An Infra Red DiversionJuly 2, 2021
Those who follow this blog will know I have a slight side interest in infrared photography. Mostly this relates to my main passion of photographing wildlife. However, I do photograph other things too but don’t share much of that here. These images are more landscape but I’m sharing them because some may find them interesting photographically and also because they reveal a little more about our world.
These photos were taken at an English Vineyard (Hambledon’s) recently in a particularly attractive ‘English countryside’ part of Southern England - the Mole valley nestled in the chalk escarpments of the South Downs. It maybe a surprise to some that we grow wine in England. We do and in increasingly large amounts and to some very high standards. Champagne beware, English fizz is very good indeed (if a bit pricy). They are taken in infrared so, rather than the lush early summer greens of this part of the world, we see the foliage in false infrared (i.e. yellows through reds). This makes them ‘unusual’ and striking. Maybe not for everyone and one can tire of the effect.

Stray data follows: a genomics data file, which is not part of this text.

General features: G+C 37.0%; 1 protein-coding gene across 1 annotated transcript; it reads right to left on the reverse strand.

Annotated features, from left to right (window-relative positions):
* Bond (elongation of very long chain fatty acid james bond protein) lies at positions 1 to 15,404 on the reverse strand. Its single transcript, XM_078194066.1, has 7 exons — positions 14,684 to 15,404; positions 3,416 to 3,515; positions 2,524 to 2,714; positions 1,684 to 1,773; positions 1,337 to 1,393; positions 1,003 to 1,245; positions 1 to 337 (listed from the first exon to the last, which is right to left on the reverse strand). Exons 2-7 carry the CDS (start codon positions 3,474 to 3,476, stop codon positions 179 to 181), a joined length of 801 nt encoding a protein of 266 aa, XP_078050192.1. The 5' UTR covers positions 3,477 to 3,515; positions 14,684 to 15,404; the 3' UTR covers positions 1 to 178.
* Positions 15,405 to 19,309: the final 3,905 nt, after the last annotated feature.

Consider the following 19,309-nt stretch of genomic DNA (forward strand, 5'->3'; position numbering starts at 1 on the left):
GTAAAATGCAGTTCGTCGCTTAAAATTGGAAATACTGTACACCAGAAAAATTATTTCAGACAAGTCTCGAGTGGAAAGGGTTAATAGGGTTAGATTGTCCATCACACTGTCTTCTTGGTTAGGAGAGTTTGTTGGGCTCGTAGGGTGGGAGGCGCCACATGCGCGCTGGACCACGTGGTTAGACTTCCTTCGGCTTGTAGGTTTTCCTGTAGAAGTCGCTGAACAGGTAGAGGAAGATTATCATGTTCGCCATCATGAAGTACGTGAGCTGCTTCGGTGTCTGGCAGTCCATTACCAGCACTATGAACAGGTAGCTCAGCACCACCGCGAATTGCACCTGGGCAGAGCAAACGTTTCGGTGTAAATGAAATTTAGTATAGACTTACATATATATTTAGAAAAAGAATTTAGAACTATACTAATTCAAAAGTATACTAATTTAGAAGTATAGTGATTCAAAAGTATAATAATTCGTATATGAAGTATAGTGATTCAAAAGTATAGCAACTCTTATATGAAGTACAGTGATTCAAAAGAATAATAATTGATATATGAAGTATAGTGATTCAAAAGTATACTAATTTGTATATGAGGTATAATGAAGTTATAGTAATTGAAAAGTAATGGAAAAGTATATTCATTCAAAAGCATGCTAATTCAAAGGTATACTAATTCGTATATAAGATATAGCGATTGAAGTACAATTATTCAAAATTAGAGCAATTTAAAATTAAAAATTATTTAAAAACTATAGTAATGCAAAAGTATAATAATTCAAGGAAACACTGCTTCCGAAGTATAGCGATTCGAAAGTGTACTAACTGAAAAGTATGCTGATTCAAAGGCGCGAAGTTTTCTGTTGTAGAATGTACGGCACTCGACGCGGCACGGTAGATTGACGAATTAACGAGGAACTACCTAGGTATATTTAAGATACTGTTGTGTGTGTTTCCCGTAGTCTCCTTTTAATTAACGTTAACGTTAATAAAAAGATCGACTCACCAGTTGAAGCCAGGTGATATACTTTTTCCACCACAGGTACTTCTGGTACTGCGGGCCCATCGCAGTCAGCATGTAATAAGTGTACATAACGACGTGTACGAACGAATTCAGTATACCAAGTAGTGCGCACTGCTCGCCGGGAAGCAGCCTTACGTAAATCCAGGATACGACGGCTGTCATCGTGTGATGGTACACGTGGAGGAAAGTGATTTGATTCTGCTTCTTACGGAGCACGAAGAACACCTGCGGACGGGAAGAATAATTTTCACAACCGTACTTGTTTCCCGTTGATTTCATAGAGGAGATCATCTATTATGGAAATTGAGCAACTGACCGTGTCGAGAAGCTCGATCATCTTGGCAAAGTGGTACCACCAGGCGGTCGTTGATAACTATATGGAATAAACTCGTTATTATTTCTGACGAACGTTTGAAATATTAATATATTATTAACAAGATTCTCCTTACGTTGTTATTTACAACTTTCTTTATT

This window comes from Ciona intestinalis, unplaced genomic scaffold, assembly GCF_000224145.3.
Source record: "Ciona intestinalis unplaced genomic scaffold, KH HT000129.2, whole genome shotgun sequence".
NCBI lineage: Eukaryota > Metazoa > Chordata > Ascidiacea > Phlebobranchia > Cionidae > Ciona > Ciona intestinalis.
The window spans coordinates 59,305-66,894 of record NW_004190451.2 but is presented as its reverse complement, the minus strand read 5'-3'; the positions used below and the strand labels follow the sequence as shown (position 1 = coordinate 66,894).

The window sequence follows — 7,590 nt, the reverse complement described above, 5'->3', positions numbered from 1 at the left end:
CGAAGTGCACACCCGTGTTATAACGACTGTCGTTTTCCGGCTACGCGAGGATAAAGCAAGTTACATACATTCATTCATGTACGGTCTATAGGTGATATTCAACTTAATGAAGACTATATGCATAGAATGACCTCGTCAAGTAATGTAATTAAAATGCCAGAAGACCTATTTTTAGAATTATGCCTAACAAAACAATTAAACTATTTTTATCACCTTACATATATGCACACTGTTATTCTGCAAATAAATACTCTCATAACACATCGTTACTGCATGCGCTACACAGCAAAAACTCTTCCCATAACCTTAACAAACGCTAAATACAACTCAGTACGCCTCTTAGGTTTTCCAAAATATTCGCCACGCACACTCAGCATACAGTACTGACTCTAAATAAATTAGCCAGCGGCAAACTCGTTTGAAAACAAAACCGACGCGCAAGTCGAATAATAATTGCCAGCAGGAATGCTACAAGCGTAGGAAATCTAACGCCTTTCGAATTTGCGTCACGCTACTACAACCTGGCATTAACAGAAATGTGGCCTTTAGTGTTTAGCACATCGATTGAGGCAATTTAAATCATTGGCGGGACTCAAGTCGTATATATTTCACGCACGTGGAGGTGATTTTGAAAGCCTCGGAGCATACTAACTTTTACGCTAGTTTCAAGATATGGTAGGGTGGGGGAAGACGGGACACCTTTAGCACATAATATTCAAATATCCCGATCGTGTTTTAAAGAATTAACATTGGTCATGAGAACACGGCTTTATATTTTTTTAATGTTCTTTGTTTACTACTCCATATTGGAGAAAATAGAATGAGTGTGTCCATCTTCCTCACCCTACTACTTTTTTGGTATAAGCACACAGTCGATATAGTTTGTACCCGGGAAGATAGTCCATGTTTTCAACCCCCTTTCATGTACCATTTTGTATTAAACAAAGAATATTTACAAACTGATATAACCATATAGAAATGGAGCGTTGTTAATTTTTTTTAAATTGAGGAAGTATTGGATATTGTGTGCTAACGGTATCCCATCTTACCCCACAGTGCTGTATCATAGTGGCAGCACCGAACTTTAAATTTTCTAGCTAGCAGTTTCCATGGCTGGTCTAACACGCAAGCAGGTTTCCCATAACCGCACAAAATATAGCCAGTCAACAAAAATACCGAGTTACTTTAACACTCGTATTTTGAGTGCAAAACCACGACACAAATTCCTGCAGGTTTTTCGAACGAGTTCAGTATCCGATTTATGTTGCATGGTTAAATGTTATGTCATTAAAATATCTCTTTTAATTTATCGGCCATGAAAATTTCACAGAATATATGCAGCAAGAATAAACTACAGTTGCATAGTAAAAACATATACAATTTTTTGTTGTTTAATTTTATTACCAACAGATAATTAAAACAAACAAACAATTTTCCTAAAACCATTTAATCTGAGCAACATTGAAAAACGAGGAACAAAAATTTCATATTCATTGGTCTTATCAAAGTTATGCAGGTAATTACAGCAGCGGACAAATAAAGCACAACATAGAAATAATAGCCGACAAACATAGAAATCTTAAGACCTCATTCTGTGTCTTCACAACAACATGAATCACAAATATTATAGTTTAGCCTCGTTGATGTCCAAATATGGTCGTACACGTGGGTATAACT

However, the infra-red also shows a bit more than we normally notice when looking at a green landscape; they show the health and age of foliage. The more chlorophyl the more the more infrared is emitted and the more red is seen in the image. In the photos, we see ‘layers’. In the foreground are the lines of vines stretching down the hill. These are all pale orange / yellow. They are a slightly lighter shade of green than the trees but this is a distinct difference in IR. What’s happening here is that the vine leaves are relatively young and are still not full of chlorophyl. In the background we also see differences in the tone of the trees and the crops. Again, what looks fairly uniform in visible light is more distinctive in IR. A practiced eye can use this to look at the health of the vegetation in the landscape. Usefully, whereas in visible light, the greens differ due to lighting differences in the scene, this is less so in IR because the leaves are emitting IR and not just reflecting it.
I liked the IR photos in their own right but they also tell us a bit more. Anyway, I hope you also enjoy them at whatever level.
Gear: Nikon D7200 with ‘full spectrum’ conversion. Nikon 16-80mm DX lens.